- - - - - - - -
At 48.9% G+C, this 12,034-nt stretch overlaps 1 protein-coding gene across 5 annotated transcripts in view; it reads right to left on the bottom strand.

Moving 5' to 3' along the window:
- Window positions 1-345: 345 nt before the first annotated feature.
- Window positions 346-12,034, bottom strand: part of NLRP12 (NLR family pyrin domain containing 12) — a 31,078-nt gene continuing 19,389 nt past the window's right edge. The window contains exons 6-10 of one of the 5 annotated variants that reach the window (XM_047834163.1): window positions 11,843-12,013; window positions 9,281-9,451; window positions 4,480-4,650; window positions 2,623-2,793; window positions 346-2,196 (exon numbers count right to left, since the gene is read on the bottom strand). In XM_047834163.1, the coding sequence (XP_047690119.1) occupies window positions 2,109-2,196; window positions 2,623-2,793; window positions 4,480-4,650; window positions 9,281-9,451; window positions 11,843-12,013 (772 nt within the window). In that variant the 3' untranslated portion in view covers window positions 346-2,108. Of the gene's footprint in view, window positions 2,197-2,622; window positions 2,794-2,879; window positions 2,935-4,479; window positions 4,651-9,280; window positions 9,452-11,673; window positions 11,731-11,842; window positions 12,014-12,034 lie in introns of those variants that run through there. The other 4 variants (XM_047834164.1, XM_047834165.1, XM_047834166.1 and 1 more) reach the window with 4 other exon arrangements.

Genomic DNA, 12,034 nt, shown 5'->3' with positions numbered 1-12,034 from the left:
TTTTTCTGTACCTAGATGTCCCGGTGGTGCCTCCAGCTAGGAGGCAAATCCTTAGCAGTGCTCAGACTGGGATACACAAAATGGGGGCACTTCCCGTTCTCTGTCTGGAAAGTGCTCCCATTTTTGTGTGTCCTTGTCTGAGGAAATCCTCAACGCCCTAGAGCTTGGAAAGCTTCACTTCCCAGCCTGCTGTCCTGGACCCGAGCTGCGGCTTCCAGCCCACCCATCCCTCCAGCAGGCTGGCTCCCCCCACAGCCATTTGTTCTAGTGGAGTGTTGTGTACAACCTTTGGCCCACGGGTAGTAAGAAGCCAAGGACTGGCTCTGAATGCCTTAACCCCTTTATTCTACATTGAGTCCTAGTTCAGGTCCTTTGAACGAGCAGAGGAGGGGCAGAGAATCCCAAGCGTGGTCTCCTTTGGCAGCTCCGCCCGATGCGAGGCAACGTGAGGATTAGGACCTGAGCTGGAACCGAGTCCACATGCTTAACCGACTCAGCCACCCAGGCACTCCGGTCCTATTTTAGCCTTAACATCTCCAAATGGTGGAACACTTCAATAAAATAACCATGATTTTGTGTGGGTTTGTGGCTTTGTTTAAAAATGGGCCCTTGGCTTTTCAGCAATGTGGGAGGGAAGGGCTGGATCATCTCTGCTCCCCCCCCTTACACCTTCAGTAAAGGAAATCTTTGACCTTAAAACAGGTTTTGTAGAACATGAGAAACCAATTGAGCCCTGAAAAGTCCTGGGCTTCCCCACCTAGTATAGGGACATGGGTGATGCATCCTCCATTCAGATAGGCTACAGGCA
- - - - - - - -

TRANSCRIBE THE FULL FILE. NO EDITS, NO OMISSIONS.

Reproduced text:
At 48.9% G+C, this 12,034-nt stretch overlaps 1 protein-coding gene across 5 annotated transcripts in view; it reads right to left on the bottom strand.

Moving 5' to 3' along the window:
- Window positions 1-345: 345 nt before the first annotated feature.
- Window positions 346-12,034, bottom strand: part of NLRP12 (NLR family pyrin domain containing 12) — a 31,078-nt gene continuing 19,389 nt past the window's right edge. The window contains exons 6-10 of one of the 5 annotated variants that reach the window (XM_047834163.1): window positions 11,843-12,013; window positions 9,281-9,451; window positions 4,480-4,650; window positions 2,623-2,793; window positions 346-2,196 (exon numbers count right to left, since the gene is read on the bottom strand). In XM_047834163.1, the coding sequence (XP_047690119.1) occupies window positions 2,109-2,196; window positions 2,623-2,793; window positions 4,480-4,650; window positions 9,281-9,451; window positions 11,843-12,013 (772 nt within the window). In that variant the 3' untranslated portion in view covers window positions 346-2,108. Of the gene's footprint in view, window positions 2,197-2,622; window positions 2,794-2,879; window positions 2,935-4,479; window positions 4,651-9,280; window positions 9,452-11,673; window positions 11,731-11,842; window positions 12,014-12,034 lie in introns of those variants that run through there. The other 4 variants (XM_047834164.1, XM_047834165.1, XM_047834166.1 and 1 more) reach the window with 4 other exon arrangements.

Genomic DNA, 12,034 nt, shown 5'->3' with positions numbered 1-12,034 from the left:
TTTTTCTGTACCTAGATGTCCCGGTGGTGCCTCCAGCTAGGAGGCAAATCCTTAGCAGTGCTCAGACTGGGATACACAAAATGGGGGCACTTCCCGTTCTCTGTCTGGAAAGTGCTCCCATTTTTGTGTGTCCTTGTCTGAGGAAATCCTCAACGCCCTAGAGCTTGGAAAGCTTCACTTCCCAGCCTGCTGTCCTGGACCCGAGCTGCGGCTTCCAGCCCACCCATCCCTCCAGCAGGCTGGCTCCCCCCACAGCCATTTGTTCTAGTGGAGTGTTGTGTACAACCTTTGGCCCACGGGTAGTAAGAAGCCAAGGACTGGCTCTGAATGCCTTAACCCCTTTATTCTACATTGAGTCCTAGTTCAGGTCCTTTGAACGAGCAGAGGAGGGGCAGAGAATCCCAAGCGTGGTCTCCTTTGGCAGCTCCGCCCGATGCGAGGCAACGTGAGGATTAGGACCTGAGCTGGAACCGAGTCCACATGCTTAACCGACTCAGCCACCCAGGCACTCCGGTCCTATTTTAGCCTTAACATCTCCAAATGGTGGAACACTTCAATAAAATAACCATGATTTTGTGTGGGTTTGTGGCTTTGTTTAAAAATGGGCCCTTGGCTTTTCAGCAATGTGGGAGGGAAGGGCTGGATCATCTCTGCTCCCCCCCCTTACACCTTCAGTAAAGGAAATCTTTGACCTTAAAACAGGTTTTGTAGAACATGAGAAACCAATTGAGCCCTGAAAAGTCCTGGGCTTCCCCACCTAGTATAGGGACATGGGTGATGCATCCTCCATTCAGATAGGCTACAGGCA